I Was a Conscript Once

Posted on Monday, October 18, 2010, under , ,


In my small white tiled chamber
I tend to have a go at Italian arias
always overambitiously
flirting with falsetto.
My fanatic, therefore laughable,
rendition of Che gelida manina
evokes Sarajevo’s opera house
one winter evening in ’89.
A snowy weekday, a sorry turnout.
You know it's sorry when the cast 
outnumbers the audience
of music teachers in corduroy,
elderly aficionados in furs,
(long pearls tickling their navels)
a young man in a paint-stained coat,
an oil-haired geezer chatting up
cloakroom girls, and most shockingly,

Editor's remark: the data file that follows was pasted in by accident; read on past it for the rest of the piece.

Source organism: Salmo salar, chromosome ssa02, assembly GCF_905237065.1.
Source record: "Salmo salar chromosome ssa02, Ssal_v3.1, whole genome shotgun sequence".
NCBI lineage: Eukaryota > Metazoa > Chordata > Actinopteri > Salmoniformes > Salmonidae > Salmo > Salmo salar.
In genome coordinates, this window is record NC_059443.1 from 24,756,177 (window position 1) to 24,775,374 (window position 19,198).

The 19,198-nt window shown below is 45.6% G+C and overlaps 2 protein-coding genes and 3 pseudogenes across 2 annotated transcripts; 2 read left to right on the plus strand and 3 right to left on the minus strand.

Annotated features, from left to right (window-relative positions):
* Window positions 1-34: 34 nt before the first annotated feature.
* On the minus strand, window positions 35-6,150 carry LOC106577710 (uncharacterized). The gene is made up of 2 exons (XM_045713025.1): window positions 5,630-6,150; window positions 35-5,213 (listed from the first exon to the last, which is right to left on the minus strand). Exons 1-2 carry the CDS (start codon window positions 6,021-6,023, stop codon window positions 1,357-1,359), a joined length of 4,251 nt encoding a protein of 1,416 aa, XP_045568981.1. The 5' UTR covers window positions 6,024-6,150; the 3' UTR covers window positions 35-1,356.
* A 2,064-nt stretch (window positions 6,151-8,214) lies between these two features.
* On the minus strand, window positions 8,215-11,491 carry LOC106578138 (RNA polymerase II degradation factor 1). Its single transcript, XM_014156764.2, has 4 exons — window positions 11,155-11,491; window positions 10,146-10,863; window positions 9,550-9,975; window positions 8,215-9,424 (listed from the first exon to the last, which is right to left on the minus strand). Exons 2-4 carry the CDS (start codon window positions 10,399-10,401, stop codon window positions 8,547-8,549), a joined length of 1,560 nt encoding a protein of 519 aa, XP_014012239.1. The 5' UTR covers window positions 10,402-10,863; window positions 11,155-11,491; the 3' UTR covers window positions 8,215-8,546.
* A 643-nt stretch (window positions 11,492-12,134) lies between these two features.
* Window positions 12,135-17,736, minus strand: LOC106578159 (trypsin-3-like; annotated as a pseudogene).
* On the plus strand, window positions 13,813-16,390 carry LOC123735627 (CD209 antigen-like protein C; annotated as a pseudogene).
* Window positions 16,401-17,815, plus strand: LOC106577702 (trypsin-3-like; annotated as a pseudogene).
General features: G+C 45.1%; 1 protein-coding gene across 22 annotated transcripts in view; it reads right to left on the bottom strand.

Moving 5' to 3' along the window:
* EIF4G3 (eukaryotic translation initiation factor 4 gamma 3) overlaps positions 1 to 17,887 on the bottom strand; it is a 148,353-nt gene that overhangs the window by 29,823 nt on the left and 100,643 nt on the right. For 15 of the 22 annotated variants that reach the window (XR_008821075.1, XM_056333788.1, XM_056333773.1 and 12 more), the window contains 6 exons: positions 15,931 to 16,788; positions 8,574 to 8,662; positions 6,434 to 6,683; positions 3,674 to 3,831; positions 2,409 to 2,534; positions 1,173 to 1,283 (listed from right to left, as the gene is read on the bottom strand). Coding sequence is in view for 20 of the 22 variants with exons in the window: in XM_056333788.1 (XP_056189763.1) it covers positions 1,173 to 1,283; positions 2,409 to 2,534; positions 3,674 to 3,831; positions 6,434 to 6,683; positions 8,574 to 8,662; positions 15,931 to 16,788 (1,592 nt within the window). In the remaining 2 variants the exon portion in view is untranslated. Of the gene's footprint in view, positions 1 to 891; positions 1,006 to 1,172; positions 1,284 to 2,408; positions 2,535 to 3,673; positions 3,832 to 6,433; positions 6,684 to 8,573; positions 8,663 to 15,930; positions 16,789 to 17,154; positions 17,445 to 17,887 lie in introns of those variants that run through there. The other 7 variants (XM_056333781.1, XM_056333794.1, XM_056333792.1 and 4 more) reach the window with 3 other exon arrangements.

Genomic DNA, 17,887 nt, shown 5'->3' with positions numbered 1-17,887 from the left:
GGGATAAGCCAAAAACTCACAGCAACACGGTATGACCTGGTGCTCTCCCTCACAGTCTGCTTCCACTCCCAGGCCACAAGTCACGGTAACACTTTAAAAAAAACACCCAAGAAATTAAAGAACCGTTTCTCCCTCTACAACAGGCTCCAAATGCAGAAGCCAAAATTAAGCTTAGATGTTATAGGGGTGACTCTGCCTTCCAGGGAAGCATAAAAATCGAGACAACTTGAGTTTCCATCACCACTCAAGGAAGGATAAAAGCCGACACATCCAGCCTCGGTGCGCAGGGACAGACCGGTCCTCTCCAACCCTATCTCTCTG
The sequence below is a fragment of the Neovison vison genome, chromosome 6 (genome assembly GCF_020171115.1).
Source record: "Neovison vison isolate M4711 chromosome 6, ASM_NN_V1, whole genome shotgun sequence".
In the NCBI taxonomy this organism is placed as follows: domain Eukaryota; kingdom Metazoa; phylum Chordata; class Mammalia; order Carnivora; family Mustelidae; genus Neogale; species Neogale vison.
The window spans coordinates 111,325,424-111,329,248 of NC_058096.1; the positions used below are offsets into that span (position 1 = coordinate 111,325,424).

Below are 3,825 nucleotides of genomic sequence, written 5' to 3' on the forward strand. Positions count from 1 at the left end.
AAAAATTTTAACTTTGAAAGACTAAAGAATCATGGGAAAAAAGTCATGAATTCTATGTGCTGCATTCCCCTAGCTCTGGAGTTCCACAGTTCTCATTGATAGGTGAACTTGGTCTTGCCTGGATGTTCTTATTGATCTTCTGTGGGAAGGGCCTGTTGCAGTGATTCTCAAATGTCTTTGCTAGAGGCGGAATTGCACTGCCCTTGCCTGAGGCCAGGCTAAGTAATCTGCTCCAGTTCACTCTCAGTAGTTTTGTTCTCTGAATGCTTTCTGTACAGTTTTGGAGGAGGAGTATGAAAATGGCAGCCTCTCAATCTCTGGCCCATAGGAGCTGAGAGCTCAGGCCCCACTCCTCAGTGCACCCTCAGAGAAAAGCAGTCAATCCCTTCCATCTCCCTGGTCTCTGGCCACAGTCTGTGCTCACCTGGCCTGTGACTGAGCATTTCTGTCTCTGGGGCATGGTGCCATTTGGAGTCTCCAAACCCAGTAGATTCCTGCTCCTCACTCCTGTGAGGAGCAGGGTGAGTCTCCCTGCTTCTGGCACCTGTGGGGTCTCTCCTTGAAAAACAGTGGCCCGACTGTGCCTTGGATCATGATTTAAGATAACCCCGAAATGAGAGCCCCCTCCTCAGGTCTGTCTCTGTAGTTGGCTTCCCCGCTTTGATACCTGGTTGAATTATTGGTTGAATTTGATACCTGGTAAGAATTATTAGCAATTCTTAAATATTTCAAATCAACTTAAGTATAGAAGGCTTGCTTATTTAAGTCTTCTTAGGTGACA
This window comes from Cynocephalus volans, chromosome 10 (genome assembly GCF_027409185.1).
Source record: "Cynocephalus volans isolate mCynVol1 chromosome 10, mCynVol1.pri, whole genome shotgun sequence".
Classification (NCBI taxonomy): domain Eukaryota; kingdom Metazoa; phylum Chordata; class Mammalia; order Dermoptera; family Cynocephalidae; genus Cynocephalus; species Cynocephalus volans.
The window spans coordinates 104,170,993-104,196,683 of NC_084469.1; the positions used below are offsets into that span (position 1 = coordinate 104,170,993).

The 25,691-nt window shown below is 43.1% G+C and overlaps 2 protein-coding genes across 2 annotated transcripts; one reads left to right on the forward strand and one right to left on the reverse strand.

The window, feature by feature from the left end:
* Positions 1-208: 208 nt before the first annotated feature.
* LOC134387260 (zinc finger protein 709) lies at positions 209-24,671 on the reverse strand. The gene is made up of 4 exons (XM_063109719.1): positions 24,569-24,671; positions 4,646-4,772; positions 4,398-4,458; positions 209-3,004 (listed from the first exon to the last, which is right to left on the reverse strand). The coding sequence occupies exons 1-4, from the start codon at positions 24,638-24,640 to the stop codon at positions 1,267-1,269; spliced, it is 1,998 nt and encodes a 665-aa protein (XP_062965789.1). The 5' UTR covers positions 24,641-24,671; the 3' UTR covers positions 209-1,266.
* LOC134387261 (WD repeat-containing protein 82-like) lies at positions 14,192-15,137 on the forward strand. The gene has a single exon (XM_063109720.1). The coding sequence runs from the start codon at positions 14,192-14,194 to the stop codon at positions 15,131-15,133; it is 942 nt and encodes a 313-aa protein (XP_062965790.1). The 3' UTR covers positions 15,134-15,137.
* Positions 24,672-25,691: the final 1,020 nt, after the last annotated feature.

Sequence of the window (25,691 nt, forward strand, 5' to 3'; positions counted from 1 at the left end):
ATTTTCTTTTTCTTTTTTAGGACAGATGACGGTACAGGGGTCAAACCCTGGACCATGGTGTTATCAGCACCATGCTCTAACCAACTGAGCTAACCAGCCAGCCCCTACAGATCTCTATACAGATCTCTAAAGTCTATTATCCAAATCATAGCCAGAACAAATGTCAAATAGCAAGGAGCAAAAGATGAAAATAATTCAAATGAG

two JNA conscripts in dress uniform
you and me that is.

In the virtually empty house
we sprawled over the burgundy seats
and watched the show so mesmerising
the arias had us cease chewing our gums
or whatever it was we were chewing
till we choked on our saliva.
Our gaunt tenor wasn’t quite a Pavarotti
yet probably bolder than most,
singing his heart out
to vacant rows, unwarmed galleries.
They were saving on heating
so when Rodolfo held Mimi’s hand
it was gelid for real, unlike
the unreal snow in the background.
If only, for special effect,
they could’ve split the roof open
(like they do at Wimbledon these days)
to let the echt Bosnian snowdrops
infest that Quartier latin garret.

Hard times those were.
Who would have thought then
much harder were to follow
able to split up the city.
The city as gracious
as any city could wish for.
The mountain-walled city
keeps echoing 
in my small white tiled chamber.

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